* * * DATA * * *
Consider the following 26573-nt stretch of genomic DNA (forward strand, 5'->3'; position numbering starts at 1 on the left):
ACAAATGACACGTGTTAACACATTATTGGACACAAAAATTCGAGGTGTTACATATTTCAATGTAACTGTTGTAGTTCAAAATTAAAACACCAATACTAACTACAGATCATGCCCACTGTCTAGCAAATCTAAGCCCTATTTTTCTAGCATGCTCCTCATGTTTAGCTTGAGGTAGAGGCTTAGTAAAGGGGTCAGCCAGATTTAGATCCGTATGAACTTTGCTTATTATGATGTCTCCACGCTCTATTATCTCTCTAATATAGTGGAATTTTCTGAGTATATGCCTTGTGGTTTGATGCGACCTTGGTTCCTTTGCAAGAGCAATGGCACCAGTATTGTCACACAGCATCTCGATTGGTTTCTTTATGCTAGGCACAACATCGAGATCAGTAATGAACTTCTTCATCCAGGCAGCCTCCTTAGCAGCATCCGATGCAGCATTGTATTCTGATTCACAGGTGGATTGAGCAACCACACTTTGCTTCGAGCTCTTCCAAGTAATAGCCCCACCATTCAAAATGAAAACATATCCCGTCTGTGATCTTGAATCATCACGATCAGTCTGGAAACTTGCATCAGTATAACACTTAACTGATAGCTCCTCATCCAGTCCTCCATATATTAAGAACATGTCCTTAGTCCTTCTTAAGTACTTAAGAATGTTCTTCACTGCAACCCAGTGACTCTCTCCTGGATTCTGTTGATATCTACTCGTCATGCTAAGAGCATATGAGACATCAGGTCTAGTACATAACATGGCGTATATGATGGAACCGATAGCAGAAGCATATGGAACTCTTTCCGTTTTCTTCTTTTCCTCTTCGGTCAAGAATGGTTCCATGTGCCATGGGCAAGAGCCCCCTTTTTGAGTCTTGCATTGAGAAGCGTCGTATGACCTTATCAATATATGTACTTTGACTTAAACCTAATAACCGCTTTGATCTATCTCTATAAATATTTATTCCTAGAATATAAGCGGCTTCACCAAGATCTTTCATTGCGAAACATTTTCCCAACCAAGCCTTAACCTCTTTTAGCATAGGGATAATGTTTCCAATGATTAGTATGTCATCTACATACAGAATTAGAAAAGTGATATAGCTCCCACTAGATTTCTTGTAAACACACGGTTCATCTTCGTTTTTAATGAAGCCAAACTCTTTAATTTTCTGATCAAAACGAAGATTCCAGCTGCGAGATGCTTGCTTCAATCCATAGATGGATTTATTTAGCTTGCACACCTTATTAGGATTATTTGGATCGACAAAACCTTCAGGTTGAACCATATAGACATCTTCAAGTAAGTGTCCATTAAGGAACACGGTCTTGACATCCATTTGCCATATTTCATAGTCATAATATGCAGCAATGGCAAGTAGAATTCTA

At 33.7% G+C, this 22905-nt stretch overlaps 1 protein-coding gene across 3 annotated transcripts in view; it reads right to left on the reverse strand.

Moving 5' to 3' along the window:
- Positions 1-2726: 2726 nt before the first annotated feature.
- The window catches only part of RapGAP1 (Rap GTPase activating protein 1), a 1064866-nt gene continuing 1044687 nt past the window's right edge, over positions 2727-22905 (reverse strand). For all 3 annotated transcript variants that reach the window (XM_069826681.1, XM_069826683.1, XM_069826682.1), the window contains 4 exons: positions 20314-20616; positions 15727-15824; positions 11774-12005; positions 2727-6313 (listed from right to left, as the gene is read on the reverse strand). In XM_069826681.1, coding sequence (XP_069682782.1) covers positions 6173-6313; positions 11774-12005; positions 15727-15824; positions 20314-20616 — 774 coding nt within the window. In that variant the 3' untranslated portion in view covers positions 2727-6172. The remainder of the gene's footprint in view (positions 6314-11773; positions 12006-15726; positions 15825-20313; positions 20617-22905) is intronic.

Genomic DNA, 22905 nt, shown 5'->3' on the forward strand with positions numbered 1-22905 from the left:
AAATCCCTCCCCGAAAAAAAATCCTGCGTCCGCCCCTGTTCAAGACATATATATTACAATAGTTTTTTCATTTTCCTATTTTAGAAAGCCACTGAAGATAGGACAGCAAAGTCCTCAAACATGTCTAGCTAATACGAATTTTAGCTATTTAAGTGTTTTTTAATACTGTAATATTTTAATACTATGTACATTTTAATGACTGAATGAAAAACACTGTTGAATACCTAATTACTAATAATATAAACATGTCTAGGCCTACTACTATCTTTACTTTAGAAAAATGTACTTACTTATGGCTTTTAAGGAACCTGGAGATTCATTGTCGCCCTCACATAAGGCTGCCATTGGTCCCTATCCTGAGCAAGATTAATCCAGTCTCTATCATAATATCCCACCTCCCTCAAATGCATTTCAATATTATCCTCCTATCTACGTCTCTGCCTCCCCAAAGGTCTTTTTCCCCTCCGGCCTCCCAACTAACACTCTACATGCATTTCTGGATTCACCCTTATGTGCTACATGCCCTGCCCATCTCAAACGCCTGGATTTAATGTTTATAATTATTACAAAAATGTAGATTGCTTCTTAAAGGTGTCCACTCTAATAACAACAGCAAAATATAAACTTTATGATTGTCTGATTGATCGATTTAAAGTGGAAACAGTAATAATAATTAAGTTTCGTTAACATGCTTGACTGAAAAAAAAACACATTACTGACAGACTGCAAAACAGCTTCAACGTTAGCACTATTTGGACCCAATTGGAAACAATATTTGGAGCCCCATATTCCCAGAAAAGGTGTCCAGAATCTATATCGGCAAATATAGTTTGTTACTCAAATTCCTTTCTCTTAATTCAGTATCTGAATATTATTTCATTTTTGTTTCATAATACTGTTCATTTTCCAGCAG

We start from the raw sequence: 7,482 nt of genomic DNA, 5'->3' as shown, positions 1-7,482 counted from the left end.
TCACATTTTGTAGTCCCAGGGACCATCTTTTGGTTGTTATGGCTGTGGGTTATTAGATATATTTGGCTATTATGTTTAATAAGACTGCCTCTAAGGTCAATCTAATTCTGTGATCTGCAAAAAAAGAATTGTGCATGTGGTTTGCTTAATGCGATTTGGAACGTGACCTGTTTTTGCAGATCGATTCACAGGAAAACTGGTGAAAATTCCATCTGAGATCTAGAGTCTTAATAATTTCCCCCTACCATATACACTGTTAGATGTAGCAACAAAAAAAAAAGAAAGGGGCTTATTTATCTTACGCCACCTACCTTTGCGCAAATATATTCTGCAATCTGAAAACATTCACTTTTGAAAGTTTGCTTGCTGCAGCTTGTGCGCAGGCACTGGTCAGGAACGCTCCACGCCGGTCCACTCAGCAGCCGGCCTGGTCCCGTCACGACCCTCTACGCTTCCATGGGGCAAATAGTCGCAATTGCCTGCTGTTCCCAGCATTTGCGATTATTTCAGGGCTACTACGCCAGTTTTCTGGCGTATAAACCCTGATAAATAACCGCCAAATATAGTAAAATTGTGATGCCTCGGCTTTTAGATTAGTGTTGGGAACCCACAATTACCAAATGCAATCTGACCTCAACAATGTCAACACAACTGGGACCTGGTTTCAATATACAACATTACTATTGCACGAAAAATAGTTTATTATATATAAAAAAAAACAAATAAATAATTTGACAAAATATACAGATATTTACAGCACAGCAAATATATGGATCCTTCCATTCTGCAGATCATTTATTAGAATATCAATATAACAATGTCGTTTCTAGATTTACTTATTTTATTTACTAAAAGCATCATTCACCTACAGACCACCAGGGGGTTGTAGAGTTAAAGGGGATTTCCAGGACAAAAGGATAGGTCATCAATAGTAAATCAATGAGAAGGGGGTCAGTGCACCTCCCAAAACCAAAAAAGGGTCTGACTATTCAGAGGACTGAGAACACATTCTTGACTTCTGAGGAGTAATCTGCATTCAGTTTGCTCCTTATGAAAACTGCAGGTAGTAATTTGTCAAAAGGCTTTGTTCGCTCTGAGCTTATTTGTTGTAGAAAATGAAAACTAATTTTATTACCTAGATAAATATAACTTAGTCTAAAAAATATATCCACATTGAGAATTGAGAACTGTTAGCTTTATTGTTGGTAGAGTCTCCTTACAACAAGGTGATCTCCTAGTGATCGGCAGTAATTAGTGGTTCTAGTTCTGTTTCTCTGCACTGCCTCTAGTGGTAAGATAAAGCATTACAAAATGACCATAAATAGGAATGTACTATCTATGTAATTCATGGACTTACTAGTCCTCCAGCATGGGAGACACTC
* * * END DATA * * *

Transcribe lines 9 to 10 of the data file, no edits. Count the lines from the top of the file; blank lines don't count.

We start from the raw sequence: 7,482 nt of genomic DNA, 5'->3' as shown, positions 1-7,482 counted from the left end.
TCACATTTTGTAGTCCCAGGGACCATCTTTTGGTTGTTATGGCTGTGGGTTATTAGATATATTTGGCTATTATGTTTAATAAGACTGCCTCTAAGGTCAATCTAATTCTGTGATCTGCAAAAAAAGAATTGTGCATGTGGTTTGCTTAATGCGATTTGGAACGTGACCTGTTTTTGCAGATCGATTCACAGGAAAACTGGTGAAAATTCCATCTGAGATCTAGAGTCTTAATAATTTCCCCCTACCATATACACTGTTAGATGTAGCAACAAAAAAAAAAGAAAGGGGCTTATTTATCTTACGCCACCTACCTTTGCGCAAATATATTCTGCAATCTGAAAACATTCACTTTTGAAAGTTTGCTTGCTGCAGCTTGTGCGCAGGCACTGGTCAGGAACGCTCCACGCCGGTCCACTCAGCAGCCGGCCTGGTCCCGTCACGACCCTCTACGCTTCCATGGGGCAAATAGTCGCAATTGCCTGCTGTTCCCAGCATTTGCGATTATTTCAGGGCTACTACGCCAGTTTTCTGGCGTATAAACCCTGATAAATAACCGCCAAATATAGTAAAATTGTGATGCCTCGGCTTTTAGATTAGTGTTGGGAACCCACAATTACCAAATGCAATCTGACCTCAACAATGTCAACACAACTGGGACCTGGTTTCAATATACAACATTACTATTGCACGAAAAATAGTTTATTATATATAAAAAAAAACAAATAAATAATTTGACAAAATATACAGATATTTACAGCACAGCAAATATATGGATCCTTCCATTCTGCAGATCATTTATTAGAATATCAATATAACAATGTCGTTTCTAGATTTACTTATTTTATTTACTAAAAGCATCATTCACCTACAGACCACCAGGGGGTTGTAGAGTTAAAGGGGATTTCCAGGACAAAAGGATAGGTCATCAATAGTAAATCAATGAGAAGGGGGTCAGTGCACCTCCCAAAACCAAAAAAGGGTCTGACTATTCAGAGGACTGAGAACACATTCTTGACTTCTGAGGAGTAATCTGCATTCAGTTTGCTCCTTATGAAAACTGCAGGTAGTAATTTGTCAAAAGGCTTTGTTCGCTCTGAGCTTATTTGTTGTAGAAAATGAAAACTAATTTTATTACCTAGATAAATATAACTTAGTCTAAAAAATATATCCACATTGAGAATTGAGAACTGTTAGCTTTATTGTTGGTAGAGTCTCCTTACAACAAGGTGATCTCCTAGTGATCGGCAGTAATTAGTGGTTCTAGTTCTGTTTCTCTGCACTGCCTCTAGTGGTAAGATAAAGCATTACAAAATGACCATAAATAGGAATGTACTATCTATGTAATTCATGGACTTACTAGTCCTCCAGCATGGGAGACACTC